Discussion in 'other software & services' started by guest, May 20, 2012.
Not necessarily a counter-argument. However, I see the point on both sides. As I said in a different thread though, shareholders are involved now, and so are the various regulatory agencies around the world. Mark will have to make a lot of people happy now besides himself and his users, and he'll have to play by rules other than the ones he makes. Facebook also has the issue that most new gains are coming from foreign users, via mobile, and Facebook doesn't know how to monetize mobile yet. Bringing in money is now the main priority of Facebook, and with money, either more of less of it, comes problems.
As far as advertising dollars go, it will be a long time before it's anywhere near what Google has a hold on.
Facebook was once a nice social site. Now its interface sucks, and is full of spam and ads
I don't see spam and ads in Facebook and I have more than 500 FB friends. Weird!*
* But I did some tweaking in FB settings and I use some nice Firefox's extensions...
Neither do I. There again, I've never actually used Facebook.
i don't use fb..but i don't hate it..
The problem with the facebook IPO was Morgan Stanley had to spend quite a bit of money, more than they envisioned, to keep the stock from falling below the offer price of $38. Everybody thought the stock was going to take off, at least doubling in price, but at the end of the day was only up about 23 cents.
No spam or ad issues with my facebook account.
The Failure of Facebook's IPO
I dont hate face book,I just dont care to use it.That being said, facebook is probably a goodway for people to stay in touch with friends or family.
More food for thought:
Don't know anything about Google's IPO.
I don't care much about Facebook but this topic is the first time I've seen anyone say it was good.
It opened at 42 dollars and dropped to 38. There's no way of knowing if it would continue to drop because the underwriting banks/companies would not allow that (they had pre-ordained purchases to keep it at 38 or above.)
edit: I have no strong feelings about this one way or the other. I'm just saying I've seen mixed reactions.
From the article you quoted:
Not arguing that that isn't the case. They made a ton of money. Maybe that's all there is to it.
A lot of investors dropped out already after they made their banks of cash. I still don't know how good this will turn out for Mark, who has absolutely no experience with what he'll be getting into. He's got to make mountains of cash with Facebook user data..and that will get the government looking at them. Revenue growth has already slowed down.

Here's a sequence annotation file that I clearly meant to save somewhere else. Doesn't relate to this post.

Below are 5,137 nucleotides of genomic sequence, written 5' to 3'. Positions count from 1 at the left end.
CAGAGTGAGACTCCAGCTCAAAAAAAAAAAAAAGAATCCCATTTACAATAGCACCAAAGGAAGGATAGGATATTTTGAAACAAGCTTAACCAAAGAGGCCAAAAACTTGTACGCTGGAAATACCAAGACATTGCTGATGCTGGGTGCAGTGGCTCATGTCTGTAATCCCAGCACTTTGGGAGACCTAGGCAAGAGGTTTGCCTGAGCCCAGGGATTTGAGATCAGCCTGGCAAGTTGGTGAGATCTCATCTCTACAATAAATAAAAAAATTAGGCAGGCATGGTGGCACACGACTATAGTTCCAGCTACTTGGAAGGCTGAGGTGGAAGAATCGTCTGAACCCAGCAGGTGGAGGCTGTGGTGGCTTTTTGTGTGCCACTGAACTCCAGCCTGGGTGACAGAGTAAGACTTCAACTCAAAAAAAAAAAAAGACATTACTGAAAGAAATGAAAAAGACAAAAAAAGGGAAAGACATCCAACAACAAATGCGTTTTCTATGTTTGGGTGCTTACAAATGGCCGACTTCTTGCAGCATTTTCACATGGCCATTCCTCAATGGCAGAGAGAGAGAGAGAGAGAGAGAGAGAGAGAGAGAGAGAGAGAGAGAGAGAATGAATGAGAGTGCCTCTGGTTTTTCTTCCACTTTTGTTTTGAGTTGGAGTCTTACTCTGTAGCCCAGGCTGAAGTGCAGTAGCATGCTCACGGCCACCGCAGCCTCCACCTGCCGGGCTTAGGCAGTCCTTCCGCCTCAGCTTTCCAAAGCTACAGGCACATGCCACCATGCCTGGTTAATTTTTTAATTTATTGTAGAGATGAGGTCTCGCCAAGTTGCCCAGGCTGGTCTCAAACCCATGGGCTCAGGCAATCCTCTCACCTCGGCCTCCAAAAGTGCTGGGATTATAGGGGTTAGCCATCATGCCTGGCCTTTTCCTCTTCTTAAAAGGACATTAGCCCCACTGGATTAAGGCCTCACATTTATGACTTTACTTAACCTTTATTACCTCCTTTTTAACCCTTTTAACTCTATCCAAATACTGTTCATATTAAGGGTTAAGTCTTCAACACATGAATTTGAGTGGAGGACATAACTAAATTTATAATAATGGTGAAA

Well, I'm not Nostradamus nor Donald Trump, but I'm not looking at Facebook right now like some are. I think the enthusiasm is a bit too high. We'll see what it looks like in a few months. It could blow up in a good way or a bad way, and unless we have our money in it, we can just sit back and watch the show.
Same here. I used to be quite reluctant even at the idea of creating a FB account, but then a friend convinced me, and in a matter of weeks I could connect with people whom I haven't seen for more than 40 years! In a pre-internet era that would have been impossible.
Obviously there are privacy issues, but one can really calibrate the amount of information which flows in and out of the account. FB is not for everyone, but I can understand why it is so popular.
Any thoughts I had of joining Facebook were quickly squashed when I learned they keep a facial recognition database of every picture posted on the site, unless you turn it off. It's on by default. I couldn't, in good conscience, support a site that plays those kind of games.
I've never been to FB, but I do know the majority of their income is from ads. If you aren't seeing ads it must be because you're blocking them somehow. You can't go to any site on the Web these days without connecting to something from Facebook. They're as bad as Google in that respect.
I don't hate FB. The herd is crazy about it apparently. Nothing the herd does surprises me anymore.
Facebook faces crucial week after modest debut
Any idea what exactly does the underwriter commit to? I think that in the case of debt instruments, they agree to buy any unsold portion of the offering but when an equity IPO is oversubscribed aren't they home free?
It may be explained better here. Morgan Stanley gets out okay, but the lower down mutual funds and dealers that bought can get screwed.
Facebook and the Greenshoe option.
Thanks! From the first link:
The second link is too technical for me
"Facebook stock falls below IPO price"
While not spelling out doom, that news certainly doesn't make things any easier for FB. The whole thing was completely botched, but it's too early to deem anything a failure. The problem with the "wait and see" attitude though is that most people playing the game don't have that attitude.
Facebook stock down almost 11 percent in second day
The underwriters, NASDAQ, it was all one big ball of fail. For NASDAQ, it could be a very, very expensive fail. Not to mention Mark is now worth 2 billion less. Fine by him I'm sure, lol, but not fine by the people he answers to now.